- 04-20-2012, 08:48 PM #1
Why WP7 could fail. We all know that the OS is smooth. though it's not for everyone. The point here is this. Windows on my PC/Laptop/Tablet is ok but my phone should be cool it's with me, out and about. Frankly there is nothing cool in "windows name" the reason why Xbox is so popular because it's not called windows games. Now that I have the name out of the way lets really get down to the nuts and bolts. when WP7 was launched it was so with missing key features that really turned on MS. people didn't even want to look at it no C&P, no multitasking..ect.. Microsoft the worlds biggest software company is there own worst enemy. The mobile world moves very, very fast. In the Microsoft world things crawl. this is what worries me the most about this platform. Just like the up-coming wp8 everyone is wondering will there device get updated and of course MS is not saying anything. I think that by them not saying anything it means one thing the answer is going to be no. That could spell big problems for Nokia who is investing so much right now with the lumia line.
WP7 doesn't have yet (USB Mass storage/Local file manager/Bluetooth file transfer/TV Out/NFC. Yet Android devices depending on the device provides all of the above. Perhaps WP9 will have this in what 24 months. It really baffles me as to why at this stage of the game is MS Still dragging there feet as if they are the only players. This why I, still think that WP7-WP8 could fail. Don't get me wrong I don't whish to see that as I really like the OS and I want to see it take off but it's MS who so very slow in this fast pace world that worries me the most.
04-20-2012, 08:56 PM #2
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Agreed. Some or all of those things you listed should have been included from the get go. I don't understand the process within the walls of Microsoft. But I can't imagine they couldn't have just sat down with a laundry list of essential core functions culled from both iOS and Android and said, "Ok, everything else will be frosting, but THESE things? They need to be in." Especially since they had such mature systems to look at for reference to begin with....
Instead, it seems like someone in the meeting said, "What? Copy/Paste? Nah, we don't need that."
- 04-20-2012, 08:59 PM #3
It is kind of hard to give Microsoft a pass on missing features considering they are a huge software company that banks off that.
I gave Palm a pass with webOS but only because they were poor compared to the big boys and needed time.
- 04-20-2012, 09:03 PM #4
04-20-2012, 09:07 PM #7
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To be fair the reason why they didn't do this is because they wanted to make Windows Phone 7.5 a very simplistic and easy platform for ppl to understand.
You know how when you mention Windows the first thing a average person would think of is "its complex, its slow, its hard to use, it crashes". Microsoft is trying to take that bad taste away by having a phone or operating system that simply works and thats why WP isn't to complex and doesn't include a too hardcore feature set.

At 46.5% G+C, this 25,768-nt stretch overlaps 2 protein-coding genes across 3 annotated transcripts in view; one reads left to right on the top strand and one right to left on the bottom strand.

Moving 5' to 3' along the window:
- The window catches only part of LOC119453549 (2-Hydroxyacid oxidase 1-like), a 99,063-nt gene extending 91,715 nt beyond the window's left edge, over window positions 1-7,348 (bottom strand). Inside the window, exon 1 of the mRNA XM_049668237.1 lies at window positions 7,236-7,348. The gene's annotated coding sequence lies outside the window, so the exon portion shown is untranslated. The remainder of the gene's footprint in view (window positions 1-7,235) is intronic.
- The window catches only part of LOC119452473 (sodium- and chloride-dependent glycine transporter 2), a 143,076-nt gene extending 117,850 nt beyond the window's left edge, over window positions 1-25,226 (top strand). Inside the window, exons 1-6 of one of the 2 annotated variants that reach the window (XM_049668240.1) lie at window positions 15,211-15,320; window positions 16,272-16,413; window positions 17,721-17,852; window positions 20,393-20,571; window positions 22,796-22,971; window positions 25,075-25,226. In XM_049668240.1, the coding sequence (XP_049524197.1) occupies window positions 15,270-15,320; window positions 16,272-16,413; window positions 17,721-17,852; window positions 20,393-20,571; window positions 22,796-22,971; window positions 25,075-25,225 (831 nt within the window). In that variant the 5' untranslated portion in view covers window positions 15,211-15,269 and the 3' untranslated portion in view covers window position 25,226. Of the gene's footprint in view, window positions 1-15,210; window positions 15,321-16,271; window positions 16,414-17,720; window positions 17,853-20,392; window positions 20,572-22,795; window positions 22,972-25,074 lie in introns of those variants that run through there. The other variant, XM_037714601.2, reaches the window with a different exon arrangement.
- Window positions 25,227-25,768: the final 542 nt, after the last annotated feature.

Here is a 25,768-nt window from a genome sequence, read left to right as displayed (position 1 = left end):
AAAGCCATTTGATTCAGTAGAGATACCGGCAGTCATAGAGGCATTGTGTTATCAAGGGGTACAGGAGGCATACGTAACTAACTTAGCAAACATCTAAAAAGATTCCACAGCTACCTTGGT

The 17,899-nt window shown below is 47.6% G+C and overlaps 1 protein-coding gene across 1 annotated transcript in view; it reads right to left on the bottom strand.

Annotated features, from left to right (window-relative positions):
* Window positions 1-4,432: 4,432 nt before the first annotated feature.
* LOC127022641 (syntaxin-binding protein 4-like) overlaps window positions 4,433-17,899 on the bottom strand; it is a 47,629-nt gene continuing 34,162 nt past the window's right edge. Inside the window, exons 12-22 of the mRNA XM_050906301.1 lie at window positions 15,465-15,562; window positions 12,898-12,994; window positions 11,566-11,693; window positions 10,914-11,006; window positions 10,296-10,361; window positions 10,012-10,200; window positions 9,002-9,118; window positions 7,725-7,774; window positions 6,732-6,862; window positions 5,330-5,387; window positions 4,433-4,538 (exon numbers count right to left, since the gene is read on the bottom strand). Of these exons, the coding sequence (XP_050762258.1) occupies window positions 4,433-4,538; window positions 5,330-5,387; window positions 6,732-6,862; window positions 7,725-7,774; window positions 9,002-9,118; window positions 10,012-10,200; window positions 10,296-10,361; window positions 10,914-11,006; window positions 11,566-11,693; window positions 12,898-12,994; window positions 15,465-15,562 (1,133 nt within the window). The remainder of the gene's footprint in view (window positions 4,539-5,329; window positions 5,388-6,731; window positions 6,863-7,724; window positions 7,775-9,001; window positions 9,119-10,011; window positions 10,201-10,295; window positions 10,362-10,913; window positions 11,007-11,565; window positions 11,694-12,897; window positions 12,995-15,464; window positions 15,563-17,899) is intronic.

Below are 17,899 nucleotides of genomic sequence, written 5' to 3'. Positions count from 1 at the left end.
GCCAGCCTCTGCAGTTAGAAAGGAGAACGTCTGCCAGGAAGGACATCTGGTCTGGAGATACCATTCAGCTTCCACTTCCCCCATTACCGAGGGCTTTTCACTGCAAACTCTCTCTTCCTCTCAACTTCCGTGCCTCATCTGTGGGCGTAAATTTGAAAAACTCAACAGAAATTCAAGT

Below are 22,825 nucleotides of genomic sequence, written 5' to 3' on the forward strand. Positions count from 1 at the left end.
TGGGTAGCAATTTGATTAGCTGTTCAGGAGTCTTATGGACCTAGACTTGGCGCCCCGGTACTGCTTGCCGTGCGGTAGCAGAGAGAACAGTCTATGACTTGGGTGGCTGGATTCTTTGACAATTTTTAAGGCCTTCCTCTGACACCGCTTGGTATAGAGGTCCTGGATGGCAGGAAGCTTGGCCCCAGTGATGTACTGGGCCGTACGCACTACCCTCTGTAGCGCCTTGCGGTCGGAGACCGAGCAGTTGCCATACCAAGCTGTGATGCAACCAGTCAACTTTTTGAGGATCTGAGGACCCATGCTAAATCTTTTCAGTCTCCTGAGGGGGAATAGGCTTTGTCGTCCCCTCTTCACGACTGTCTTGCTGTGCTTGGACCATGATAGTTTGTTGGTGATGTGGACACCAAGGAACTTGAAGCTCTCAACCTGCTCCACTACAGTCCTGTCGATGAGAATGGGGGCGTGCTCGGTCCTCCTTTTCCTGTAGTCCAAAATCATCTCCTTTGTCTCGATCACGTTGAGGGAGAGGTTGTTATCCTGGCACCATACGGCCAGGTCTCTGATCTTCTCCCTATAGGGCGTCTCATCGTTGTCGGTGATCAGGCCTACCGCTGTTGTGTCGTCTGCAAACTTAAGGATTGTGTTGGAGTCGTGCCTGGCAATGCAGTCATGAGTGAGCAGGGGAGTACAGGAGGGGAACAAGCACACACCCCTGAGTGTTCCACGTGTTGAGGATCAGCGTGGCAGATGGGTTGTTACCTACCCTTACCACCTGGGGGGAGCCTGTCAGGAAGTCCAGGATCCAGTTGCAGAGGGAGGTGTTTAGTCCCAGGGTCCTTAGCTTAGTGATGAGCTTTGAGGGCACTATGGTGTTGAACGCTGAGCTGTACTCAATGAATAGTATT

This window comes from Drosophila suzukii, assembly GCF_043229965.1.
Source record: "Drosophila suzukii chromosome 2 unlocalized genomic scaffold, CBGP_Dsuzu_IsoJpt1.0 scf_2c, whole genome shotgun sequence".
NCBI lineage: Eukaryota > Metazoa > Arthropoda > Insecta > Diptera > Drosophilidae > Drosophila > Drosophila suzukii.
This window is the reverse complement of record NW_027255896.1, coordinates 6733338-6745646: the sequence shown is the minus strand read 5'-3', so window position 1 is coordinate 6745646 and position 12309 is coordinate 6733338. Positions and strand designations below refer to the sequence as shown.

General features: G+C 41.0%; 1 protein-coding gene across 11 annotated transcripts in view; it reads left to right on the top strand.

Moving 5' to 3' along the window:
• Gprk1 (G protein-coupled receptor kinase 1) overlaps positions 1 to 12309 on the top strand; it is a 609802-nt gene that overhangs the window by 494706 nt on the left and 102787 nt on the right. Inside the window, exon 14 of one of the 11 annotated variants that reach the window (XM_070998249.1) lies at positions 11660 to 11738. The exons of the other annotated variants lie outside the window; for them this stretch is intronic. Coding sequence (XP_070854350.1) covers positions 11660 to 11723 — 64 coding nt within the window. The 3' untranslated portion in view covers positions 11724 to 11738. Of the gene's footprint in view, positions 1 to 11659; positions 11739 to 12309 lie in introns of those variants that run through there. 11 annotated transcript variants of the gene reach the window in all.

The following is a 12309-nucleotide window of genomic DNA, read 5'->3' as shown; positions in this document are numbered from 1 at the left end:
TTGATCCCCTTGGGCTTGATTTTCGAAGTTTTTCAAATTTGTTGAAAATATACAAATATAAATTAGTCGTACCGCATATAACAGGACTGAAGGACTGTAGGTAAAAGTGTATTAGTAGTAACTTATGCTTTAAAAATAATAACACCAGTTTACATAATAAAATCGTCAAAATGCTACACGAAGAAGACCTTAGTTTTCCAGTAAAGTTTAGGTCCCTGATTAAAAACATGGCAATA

WP7.5 is trying to go the iPhone route instead where its simplistic and anybody can use it. With a local file manager it can get complex especially on a phone I remember the 6.5 days but with Skydrive it makes storng documents online a priority rather than storing documents on your phone and thats kinda where mobile storage is going.
Some of the features below ill be coming to Windows 8. I assume they waited because they wanted to perfect the platform before adding way to many changes. As of right now a WP is a great companion device if you have a Windows PC but if you want to use your phone as a PC then its not the greatest device to use. But still WP capitalize on a very rich feature set
- Social networking/messaging
- Live Tiles UI
- Transportation especially with Nokia
- Office Suite
- Xbox Gaming
The feature set above is enough to statisfy a majority of consumers and the very cool thing is that most of the features above a pre-packaged and integrated into the operating system which makes it a very smooth end user experience.
This is my take on this I dont think it lacks too many features it lacks some but for the experience you get I can easily trade that off. For exmaple I love the ability to use Bing Music while listining to Sirus radio in my car. Find the track thats current playing and download with Zune Pass. Its a very easy, fluid and fun platform and with more aggresive marketing and pricing Nokia can really put a hurting into Androids and Blackberrys Marketshare.
- 04-21-2012, 03:13 AM #8
It's insane to expect Apollo devices to have been released last Christmas with 200K apps in the store, considering Windows Phone began development in early 2010. Some of you people are just bat-ROSES insane.
Last edited by Dave Blake; 04-21-2012 at 10:05 AM. Reason: please do not try to beet the curse filter
- 04-21-2012, 05:45 AM #10
What I'm really trying to get across is that MS is super slow. the Mobile world is super fast. simple is ok to a point. But when that simple is less than what is available else where for the same price.
- 04-21-2012, 06:49 AM #12
Every smart phone has launched missing stuff of some sort
All of them. All the way back to the BlackBerry 8700c. When RIM decided to compete in the consumer market.
If you wan't to see what a bad phone actually is get in your time machine and go pick up a Samsung Instinct.
Last edited by Canesfan625; 04-21-2012 at 06:57 AM.
- 04-21-2012, 09:13 AM #14
its not going to Fail... GEESH PEOPLE. and if it does, then what? android , ios? no thanks! its not going to fail, when verizon gets ahold of nokia this year, it wil do the same thing it did for android and iphone... because before big red, iphone market share was probably around 10-15% now look at it, one year later.
windows phone is NOT going to FAIL.:P
04-21-2012, 09:46 AM #15
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If people lack objectivity and judge something because of it's name - that's their downfall. "Windows" is here to stay and the reason MS's console was called "Xbox" is because "Windows" wasn't appropriate, considering it's function and target demographic.